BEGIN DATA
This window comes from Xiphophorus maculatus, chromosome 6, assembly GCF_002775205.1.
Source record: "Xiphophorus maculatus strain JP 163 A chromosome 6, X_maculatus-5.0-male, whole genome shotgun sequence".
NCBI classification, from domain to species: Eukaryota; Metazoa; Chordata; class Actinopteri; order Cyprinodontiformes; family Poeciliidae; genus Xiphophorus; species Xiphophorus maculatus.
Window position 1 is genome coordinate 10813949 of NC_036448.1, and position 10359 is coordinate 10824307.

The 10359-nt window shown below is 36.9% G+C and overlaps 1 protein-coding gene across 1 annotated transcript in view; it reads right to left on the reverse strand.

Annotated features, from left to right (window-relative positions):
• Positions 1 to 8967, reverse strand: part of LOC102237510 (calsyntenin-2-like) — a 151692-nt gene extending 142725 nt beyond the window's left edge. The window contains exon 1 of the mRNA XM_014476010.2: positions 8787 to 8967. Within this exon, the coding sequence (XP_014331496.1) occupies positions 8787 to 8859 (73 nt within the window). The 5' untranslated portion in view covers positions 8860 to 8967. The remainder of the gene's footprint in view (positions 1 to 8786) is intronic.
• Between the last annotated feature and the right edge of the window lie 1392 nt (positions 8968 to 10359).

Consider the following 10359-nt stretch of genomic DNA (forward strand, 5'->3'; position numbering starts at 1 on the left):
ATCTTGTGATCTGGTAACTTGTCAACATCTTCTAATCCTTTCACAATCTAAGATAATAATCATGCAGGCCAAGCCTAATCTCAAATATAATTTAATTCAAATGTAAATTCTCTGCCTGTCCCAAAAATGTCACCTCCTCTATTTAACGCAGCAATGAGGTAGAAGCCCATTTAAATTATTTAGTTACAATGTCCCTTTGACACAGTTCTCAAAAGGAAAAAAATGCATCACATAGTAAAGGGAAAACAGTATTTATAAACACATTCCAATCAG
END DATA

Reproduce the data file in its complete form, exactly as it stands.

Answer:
This window comes from Xiphophorus maculatus, chromosome 6, assembly GCF_002775205.1.
Source record: "Xiphophorus maculatus strain JP 163 A chromosome 6, X_maculatus-5.0-male, whole genome shotgun sequence".
NCBI classification, from domain to species: Eukaryota; Metazoa; Chordata; class Actinopteri; order Cyprinodontiformes; family Poeciliidae; genus Xiphophorus; species Xiphophorus maculatus.
Window position 1 is genome coordinate 10813949 of NC_036448.1, and position 10359 is coordinate 10824307.

The 10359-nt window shown below is 36.9% G+C and overlaps 1 protein-coding gene across 1 annotated transcript in view; it reads right to left on the reverse strand.

Annotated features, from left to right (window-relative positions):
• Positions 1 to 8967, reverse strand: part of LOC102237510 (calsyntenin-2-like) — a 151692-nt gene extending 142725 nt beyond the window's left edge. The window contains exon 1 of the mRNA XM_014476010.2: positions 8787 to 8967. Within this exon, the coding sequence (XP_014331496.1) occupies positions 8787 to 8859 (73 nt within the window). The 5' untranslated portion in view covers positions 8860 to 8967. The remainder of the gene's footprint in view (positions 1 to 8786) is intronic.
• Between the last annotated feature and the right edge of the window lie 1392 nt (positions 8968 to 10359).

Consider the following 10359-nt stretch of genomic DNA (forward strand, 5'->3'; position numbering starts at 1 on the left):
ATCTTGTGATCTGGTAACTTGTCAACATCTTCTAATCCTTTCACAATCTAAGATAATAATCATGCAGGCCAAGCCTAATCTCAAATATAATTTAATTCAAATGTAAATTCTCTGCCTGTCCCAAAAATGTCACCTCCTCTATTTAACGCAGCAATGAGGTAGAAGCCCATTTAAATTATTTAGTTACAATGTCCCTTTGACACAGTTCTCAAAAGGAAAAAAATGCATCACATAGTAAAGGGAAAACAGTATTTATAAACACATTCCAATCAG